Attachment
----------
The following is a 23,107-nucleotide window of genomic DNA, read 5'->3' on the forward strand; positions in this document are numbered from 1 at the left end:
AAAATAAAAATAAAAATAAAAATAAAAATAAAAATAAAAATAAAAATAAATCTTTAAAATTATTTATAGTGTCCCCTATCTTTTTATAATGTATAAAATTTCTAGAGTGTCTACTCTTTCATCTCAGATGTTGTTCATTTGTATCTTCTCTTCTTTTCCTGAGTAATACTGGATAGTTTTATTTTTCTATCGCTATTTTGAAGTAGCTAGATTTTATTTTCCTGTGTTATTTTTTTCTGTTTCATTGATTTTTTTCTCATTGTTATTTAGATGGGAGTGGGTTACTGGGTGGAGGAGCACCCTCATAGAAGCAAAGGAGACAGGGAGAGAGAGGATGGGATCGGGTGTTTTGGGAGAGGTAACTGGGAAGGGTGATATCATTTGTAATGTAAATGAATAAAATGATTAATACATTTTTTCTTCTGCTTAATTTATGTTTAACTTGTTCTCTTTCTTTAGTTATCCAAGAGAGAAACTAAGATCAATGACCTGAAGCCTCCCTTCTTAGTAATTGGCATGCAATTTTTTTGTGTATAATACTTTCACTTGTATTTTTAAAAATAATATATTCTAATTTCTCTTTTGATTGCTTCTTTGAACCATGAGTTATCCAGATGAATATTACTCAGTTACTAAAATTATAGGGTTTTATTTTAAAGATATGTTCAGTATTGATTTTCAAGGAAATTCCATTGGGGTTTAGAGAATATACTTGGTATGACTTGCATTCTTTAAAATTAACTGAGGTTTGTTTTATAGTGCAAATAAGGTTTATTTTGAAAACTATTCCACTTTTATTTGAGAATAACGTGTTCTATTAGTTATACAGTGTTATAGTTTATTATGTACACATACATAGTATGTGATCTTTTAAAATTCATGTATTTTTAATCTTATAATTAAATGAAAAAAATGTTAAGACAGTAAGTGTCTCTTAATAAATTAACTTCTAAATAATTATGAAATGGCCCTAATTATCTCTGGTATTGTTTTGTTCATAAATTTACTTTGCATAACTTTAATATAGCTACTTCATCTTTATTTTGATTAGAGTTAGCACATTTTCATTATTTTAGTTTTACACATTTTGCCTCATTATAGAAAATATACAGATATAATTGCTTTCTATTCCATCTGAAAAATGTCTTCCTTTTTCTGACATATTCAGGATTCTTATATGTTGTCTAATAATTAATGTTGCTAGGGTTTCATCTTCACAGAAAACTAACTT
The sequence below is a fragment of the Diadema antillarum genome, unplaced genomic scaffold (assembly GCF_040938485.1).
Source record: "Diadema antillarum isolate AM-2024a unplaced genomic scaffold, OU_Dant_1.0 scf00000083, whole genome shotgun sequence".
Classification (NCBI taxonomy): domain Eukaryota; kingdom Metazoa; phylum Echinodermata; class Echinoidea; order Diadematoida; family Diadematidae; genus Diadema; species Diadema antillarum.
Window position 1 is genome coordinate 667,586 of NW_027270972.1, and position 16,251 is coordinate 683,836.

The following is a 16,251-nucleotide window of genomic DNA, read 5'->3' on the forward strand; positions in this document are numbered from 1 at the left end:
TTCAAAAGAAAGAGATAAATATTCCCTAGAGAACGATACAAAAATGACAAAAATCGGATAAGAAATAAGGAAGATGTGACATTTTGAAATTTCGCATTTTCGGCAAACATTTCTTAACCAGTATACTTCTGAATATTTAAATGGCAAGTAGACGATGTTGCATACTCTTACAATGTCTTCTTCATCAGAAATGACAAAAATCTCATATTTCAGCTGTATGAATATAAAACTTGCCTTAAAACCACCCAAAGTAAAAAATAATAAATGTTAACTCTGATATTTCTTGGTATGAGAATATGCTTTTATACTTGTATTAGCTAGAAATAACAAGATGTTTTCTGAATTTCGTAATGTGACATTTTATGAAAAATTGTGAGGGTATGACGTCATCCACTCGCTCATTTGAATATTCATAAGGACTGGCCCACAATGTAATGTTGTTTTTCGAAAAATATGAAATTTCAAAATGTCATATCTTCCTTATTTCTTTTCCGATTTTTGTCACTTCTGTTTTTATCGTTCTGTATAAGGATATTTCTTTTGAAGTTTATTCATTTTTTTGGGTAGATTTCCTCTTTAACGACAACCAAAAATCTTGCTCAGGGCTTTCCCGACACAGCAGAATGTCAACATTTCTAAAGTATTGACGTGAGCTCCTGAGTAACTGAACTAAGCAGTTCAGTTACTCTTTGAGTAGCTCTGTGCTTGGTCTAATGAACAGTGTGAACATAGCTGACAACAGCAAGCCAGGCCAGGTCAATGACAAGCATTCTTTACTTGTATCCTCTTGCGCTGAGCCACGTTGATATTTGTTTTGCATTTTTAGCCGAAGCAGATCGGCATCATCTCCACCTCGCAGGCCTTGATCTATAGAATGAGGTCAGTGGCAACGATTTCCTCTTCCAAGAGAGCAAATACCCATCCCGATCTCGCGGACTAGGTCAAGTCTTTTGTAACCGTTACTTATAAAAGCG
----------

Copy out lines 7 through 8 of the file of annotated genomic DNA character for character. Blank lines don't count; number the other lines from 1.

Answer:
The following is a 16,251-nucleotide window of genomic DNA, read 5'->3' on the forward strand; positions in this document are numbered from 1 at the left end:
TTCAAAAGAAAGAGATAAATATTCCCTAGAGAACGATACAAAAATGACAAAAATCGGATAAGAAATAAGGAAGATGTGACATTTTGAAATTTCGCATTTTCGGCAAACATTTCTTAACCAGTATACTTCTGAATATTTAAATGGCAAGTAGACGATGTTGCATACTCTTACAATGTCTTCTTCATCAGAAATGACAAAAATCTCATATTTCAGCTGTATGAATATAAAACTTGCCTTAAAACCACCCAAAGTAAAAAATAATAAATGTTAACTCTGATATTTCTTGGTATGAGAATATGCTTTTATACTTGTATTAGCTAGAAATAACAAGATGTTTTCTGAATTTCGTAATGTGACATTTTATGAAAAATTGTGAGGGTATGACGTCATCCACTCGCTCATTTGAATATTCATAAGGACTGGCCCACAATGTAATGTTGTTTTTCGAAAAATATGAAATTTCAAAATGTCATATCTTCCTTATTTCTTTTCCGATTTTTGTCACTTCTGTTTTTATCGTTCTGTATAAGGATATTTCTTTTGAAGTTTATTCATTTTTTTGGGTAGATTTCCTCTTTAACGACAACCAAAAATCTTGCTCAGGGCTTTCCCGACACAGCAGAATGTCAACATTTCTAAAGTATTGACGTGAGCTCCTGAGTAACTGAACTAAGCAGTTCAGTTACTCTTTGAGTAGCTCTGTGCTTGGTCTAATGAACAGTGTGAACATAGCTGACAACAGCAAGCCAGGCCAGGTCAATGACAAGCATTCTTTACTTGTATCCTCTTGCGCTGAGCCACGTTGATATTTGTTTTGCATTTTTAGCCGAAGCAGATCGGCATCATCTCCACCTCGCAGGCCTTGATCTATAGAATGAGGTCAGTGGCAACGATTTCCTCTTCCAAGAGAGCAAATACCCATCCCGATCTCGCGGACTAGGTCAAGTCTTTTGTAACCGTTACTTATAAAAGCG